Posted by Paula Boyd
Martin Luther King, Jr. dedicated his life to the ideal of an all-inclusive nation that remedied not only racial inequality, but also economic inequality. In today’s tech-centric society, ensuring widespread access to high capacity broadband has become a prerequisite to expand economic opportunities throughout America.
So it was fitting that today, at the Martin Luther King Jr,. Memorial Library in Washington, D.C., a broad-based new group took an important step toward making affordable broadband ubiquitous with the announcement of the “Schools, Health and Libraries Broadband Coalition.” The Coalition includes NGOs that represent educational and medical facilities, a range of public interest groups and private sector firms such as Microsoft.
The Coalition’s mission is simple: Improve the availability of high-capacity broadband at every K-12 school, college, university, library, hospital and clinic across the nation. Achieving this goal will put America in a strong position to grow our economy long-term, and will enable all communities to benefit from expanded access to better education, jobs training, skills development and health care.
Connecting more of our vital public institutions to high capacity broadband will produce many immediate benefits. Connected students and teachers will be able to access online courses and materials; schools and libraries will become hubs where workers can enhance their skills and find new jobs over the Internet; telemedicine and long-distance consults will help doctors deliver better medical care more cost-effectively.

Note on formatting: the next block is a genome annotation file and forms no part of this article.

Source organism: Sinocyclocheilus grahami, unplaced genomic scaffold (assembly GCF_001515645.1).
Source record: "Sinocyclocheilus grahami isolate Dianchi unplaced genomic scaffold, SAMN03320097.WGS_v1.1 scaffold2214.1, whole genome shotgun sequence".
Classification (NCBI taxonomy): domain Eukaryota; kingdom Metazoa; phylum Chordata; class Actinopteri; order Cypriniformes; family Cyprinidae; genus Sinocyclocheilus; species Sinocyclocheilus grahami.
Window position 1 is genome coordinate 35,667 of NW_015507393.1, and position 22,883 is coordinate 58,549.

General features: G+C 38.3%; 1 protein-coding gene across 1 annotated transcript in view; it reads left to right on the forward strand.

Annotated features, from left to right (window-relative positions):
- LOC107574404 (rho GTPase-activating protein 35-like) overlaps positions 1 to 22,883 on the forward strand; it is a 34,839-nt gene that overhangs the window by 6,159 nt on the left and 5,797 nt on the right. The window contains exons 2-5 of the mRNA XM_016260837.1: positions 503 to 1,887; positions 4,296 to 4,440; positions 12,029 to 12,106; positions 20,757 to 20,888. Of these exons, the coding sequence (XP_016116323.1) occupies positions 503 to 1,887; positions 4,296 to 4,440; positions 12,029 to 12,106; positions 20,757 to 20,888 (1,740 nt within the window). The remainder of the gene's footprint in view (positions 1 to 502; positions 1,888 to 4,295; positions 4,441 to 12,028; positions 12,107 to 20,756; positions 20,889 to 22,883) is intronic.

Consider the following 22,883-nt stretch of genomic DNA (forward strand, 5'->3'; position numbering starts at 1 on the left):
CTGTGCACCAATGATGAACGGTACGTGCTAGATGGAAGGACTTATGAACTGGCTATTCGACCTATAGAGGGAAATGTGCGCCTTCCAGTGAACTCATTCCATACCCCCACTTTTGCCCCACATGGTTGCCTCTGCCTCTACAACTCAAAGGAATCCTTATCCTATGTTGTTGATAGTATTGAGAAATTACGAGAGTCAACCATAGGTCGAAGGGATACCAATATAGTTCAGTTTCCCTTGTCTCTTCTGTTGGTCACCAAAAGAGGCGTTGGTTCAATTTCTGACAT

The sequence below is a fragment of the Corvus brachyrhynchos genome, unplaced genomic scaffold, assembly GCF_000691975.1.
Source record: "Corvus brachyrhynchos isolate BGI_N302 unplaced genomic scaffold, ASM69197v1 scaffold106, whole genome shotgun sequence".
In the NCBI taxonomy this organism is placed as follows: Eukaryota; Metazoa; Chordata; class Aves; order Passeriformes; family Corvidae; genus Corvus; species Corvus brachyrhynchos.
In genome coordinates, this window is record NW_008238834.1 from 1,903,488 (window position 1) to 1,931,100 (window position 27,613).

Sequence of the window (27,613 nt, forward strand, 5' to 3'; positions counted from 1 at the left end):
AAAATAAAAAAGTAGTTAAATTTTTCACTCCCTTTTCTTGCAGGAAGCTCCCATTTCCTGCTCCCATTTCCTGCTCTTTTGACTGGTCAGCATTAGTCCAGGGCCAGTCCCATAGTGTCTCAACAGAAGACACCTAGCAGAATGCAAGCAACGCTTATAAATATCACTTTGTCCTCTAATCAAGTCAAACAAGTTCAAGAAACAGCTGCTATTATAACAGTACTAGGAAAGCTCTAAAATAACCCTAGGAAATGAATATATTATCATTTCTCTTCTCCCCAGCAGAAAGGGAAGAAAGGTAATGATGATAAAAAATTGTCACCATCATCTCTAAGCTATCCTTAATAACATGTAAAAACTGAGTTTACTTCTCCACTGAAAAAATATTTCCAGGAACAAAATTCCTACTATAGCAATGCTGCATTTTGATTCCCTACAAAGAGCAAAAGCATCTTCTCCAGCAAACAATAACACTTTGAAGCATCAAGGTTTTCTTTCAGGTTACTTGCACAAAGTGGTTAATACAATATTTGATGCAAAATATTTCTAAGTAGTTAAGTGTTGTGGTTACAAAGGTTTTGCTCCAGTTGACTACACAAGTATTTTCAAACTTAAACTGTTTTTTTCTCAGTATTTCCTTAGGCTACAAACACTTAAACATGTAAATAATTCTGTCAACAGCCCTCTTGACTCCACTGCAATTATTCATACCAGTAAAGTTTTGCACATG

There are significant indirect benefits of The Coalition’s mandate as well. The Federal Communications Commission (FCC) has acknowledged that while the $7 billion in the American Recovery and Reinvestment Act (ARRA) for expanding broadband access is very significant, it’s not enough to wire every home in the nation. So the Coalition urges that schools, libraries and healthcare entities be given top priority for the funds. The Coalition also believes network operators should be allowed to interconnect with these government-subsidized high-capacity broadband lines so the country can also extend affordable broadband deeper into communities, including to households and businesses.
Under the ARRA, the FCC has to send Congress a National Broadband Plan by February 2010 that tackles issues beyond the Recovery Act. On March 25, Microsoft first urged the FCC to adopt a national broadband strategy that prioritizes schools, libraries and hospitals. Earlier this week, on June 8, Microsoft recommended that the FCC take a few additional steps for the long-term: define a minimum baseline broadband service rate of 100 Mbps, upload and download, for anchor public institutions ; define a minimum baseline broadband service rate of 4 Mbps, download, for a consumer-focused broadband subsidy program; assure that these baseline definitions be updated periodically to stay current with technology and demand; and adopt rules encouraging network providers to use these anchor institutions as jumping off points to deliver last-mile, high-capacity broadband service to consumers. We urged ongoing spectrum reform to create room for new wireless broadband technology, and we advised that, holistically, the FCC’s regulatory framework has to be modernized to better suit the dynamism of the Internet economy.
As the FCC and the Obama administration move ahead in setting and executing a national broadband strategy, we are excited that the Schools, Health and Libraries Broadband Coalition will continue to participate in this important national debate about how to get the most out of our broadband infrastructure. Stay tuned. And if you’re interested in joining the Coalition, e-mail its coordinator, John Windhausen ([email protected]).